‘The Lyrebird’s Cry’ – Samantha Sirimanne Hyde’s debut novel

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Angie Singam chats with the author….

Samantha Sirimanne Hyde

Free tickets for the book launch are available on Eventbrite.com.au

Samantha Sirimanne Hyde will launch her debut novel ‘The Lyrebird’s Cry’ at the West Ryde Community Centre, Sydney on 30 September 2022.

Samantha was born in Colombo, Sri Lanka and now lives in Sydney, Australia. She has an MA in Creative Writing from Macquarie University and has co-authored a book of poetry (Paper Boats) and authored a collection of short stories (The Villawood Express & other stories). Sirimanne Hyde’s haiku, tanka and other Japanese genre poetic forms have appeared in Australian and overseas publications.

The Lyrebird’s Cry starts with the stark words; “We have found a good girl for you”. What seems like a simple truth from a Jane Austen novel, has the potency of a Molotov cocktail thrown into a crowded room with locked doors!

It draws the reader into a universe of pain and chaos. Jagath, the main protagonist returns home to Sri Lanka from Sydney on holiday, only to have his emotions and passport held hostage by his parents. He can’t return to Australia, at least not until he marries the woman of their dreams. There’s just one niggling thing getting in the way of their plans – Jagath is gay – a fact his parents don’t want to accept or acknowledge.

The story follows the unravelling of Jagath’s life until he is forced to confront his demons and come to terms with his identity….and if you are wondering about the title ‘The Lyrebird’s Cry – the Lyrebird is an Australian ground bird known for its impressive ability ‘to mimic natural and artificial sounds from their environment, and the striking beauty of the male bird’s huge tail when it is fanned out in courtship display’.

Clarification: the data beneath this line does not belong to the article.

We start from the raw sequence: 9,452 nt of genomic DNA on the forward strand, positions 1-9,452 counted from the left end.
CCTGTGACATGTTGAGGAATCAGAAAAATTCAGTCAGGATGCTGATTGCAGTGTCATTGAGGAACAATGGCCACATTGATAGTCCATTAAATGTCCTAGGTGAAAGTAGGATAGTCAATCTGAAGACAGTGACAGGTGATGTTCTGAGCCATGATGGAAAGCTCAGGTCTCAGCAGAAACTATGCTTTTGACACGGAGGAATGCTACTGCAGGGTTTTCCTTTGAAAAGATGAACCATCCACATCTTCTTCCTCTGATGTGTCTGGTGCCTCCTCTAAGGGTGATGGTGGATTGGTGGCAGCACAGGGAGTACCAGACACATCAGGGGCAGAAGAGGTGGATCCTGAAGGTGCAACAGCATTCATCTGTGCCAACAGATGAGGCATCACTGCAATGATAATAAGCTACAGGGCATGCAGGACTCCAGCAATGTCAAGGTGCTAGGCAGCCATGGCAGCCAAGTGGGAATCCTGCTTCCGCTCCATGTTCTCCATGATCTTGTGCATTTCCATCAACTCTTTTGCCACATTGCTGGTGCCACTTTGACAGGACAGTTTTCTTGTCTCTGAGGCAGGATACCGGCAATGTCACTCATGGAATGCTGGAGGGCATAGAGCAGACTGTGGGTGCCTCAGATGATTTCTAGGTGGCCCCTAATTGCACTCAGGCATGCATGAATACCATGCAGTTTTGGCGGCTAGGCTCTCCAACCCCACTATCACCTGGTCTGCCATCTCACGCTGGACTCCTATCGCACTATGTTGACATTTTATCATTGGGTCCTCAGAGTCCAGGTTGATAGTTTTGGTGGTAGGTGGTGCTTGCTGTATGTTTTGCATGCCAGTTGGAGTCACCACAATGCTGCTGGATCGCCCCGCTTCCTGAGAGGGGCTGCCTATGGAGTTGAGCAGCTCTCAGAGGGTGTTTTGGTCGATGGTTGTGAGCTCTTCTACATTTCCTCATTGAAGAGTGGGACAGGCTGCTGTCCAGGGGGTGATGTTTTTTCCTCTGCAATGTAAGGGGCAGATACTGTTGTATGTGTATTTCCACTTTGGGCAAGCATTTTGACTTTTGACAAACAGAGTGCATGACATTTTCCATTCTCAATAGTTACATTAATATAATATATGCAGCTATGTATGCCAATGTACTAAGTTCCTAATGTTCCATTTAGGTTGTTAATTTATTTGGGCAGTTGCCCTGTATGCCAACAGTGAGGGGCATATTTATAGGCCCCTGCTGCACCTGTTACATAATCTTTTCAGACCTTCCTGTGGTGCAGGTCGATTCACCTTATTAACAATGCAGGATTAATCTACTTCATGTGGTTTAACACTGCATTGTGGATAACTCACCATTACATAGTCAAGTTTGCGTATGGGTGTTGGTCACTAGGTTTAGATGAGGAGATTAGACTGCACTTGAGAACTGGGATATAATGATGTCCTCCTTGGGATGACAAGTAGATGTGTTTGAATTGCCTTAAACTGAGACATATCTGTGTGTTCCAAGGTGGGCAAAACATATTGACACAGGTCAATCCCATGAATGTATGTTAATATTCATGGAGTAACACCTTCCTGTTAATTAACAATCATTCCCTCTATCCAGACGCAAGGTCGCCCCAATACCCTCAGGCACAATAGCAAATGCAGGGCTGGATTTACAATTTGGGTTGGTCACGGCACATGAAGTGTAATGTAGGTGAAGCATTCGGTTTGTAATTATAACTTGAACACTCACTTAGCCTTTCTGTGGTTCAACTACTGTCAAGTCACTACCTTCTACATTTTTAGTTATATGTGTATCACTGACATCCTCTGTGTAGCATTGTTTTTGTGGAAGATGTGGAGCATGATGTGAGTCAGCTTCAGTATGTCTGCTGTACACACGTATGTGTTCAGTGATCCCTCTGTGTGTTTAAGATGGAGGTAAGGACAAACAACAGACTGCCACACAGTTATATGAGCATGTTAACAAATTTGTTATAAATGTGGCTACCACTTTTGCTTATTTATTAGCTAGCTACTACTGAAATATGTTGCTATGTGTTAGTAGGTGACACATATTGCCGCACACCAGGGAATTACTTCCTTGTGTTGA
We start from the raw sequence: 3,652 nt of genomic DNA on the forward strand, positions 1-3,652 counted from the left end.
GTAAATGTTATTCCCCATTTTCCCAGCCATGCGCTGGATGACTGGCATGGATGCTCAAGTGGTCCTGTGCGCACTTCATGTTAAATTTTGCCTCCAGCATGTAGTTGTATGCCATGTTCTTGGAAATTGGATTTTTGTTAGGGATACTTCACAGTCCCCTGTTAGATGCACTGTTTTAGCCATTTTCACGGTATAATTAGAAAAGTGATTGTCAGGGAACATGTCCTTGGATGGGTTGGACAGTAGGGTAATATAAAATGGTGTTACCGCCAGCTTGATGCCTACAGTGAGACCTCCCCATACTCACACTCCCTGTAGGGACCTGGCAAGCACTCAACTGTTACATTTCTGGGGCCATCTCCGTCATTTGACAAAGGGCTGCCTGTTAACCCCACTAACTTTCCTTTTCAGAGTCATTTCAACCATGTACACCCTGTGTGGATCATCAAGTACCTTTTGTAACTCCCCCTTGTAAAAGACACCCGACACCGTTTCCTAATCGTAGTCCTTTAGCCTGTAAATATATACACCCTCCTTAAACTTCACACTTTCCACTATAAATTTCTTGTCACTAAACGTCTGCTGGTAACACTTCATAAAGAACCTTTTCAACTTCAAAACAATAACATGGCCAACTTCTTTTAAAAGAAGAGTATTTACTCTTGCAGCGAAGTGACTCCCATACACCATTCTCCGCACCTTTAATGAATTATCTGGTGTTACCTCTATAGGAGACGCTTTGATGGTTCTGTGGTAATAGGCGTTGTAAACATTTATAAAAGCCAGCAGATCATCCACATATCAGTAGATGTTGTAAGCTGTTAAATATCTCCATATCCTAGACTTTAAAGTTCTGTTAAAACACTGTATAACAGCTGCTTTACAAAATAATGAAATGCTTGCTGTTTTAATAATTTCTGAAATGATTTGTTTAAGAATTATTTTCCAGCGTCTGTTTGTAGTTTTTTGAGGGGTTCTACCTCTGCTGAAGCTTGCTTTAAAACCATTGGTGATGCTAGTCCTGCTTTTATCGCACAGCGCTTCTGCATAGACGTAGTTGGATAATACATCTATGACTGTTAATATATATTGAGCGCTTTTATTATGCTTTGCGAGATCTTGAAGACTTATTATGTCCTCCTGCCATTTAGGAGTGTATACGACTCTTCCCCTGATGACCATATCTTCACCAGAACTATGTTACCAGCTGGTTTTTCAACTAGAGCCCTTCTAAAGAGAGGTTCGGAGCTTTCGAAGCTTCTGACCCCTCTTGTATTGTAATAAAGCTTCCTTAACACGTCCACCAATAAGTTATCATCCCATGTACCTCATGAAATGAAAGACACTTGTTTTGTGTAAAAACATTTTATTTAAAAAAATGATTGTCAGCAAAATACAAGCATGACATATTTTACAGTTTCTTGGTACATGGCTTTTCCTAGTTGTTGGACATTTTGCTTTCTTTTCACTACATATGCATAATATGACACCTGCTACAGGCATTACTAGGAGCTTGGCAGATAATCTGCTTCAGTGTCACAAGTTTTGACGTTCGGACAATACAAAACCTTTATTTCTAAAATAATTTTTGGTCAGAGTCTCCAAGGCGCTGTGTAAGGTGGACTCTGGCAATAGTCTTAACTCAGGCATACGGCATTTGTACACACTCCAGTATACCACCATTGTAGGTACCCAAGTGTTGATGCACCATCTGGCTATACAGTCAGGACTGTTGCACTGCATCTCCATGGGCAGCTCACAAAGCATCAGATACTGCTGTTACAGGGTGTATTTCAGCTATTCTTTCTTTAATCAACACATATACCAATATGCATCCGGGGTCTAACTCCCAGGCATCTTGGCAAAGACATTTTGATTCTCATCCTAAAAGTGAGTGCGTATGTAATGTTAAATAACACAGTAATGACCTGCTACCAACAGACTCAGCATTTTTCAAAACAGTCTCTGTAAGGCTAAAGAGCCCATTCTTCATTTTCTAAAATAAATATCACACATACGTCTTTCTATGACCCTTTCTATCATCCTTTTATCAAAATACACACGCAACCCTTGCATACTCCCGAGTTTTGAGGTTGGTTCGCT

The song of the lyrebird is a mixture of its own song and mimicry of other species. The metaphor perfectly captures Jagath’s personality and his futile but desperate desire to conform to his environment, whether it is home in Sri Lanka or home in Australia. This motif sets the tone for the entire novel and reflects the beauty of Sirimanne Hyde’s writing skills. There is precision and there is spontaneity and an authentic depiction of middle-class Sri Lankan family life both in the rituals and expectations of the Rajasinghe family (Jagath’s family).

Jagath is a flawed hero, perhaps even an anti-hero, which demands our attention. There isn’t an iota of conventional wisdom or predictability in the plot. Choose to love or hate Jagath, the story highlights how our cultural and emotional baggage can weigh us down and force us to conform against all odds.

The universal battles between love and hate, good and evil, duty and desire are played out with stark dialogue, relationship rifts and characterisation in the book. Sirimanne Hyde is at her best, laying bare social taboos and cultural divides and breaking down emotional sea walls to get to the inner truth.

I sat down with Samantha Sirimanne Hyde ahead of her book launch to find out about the new book and what makes her tick as a writer.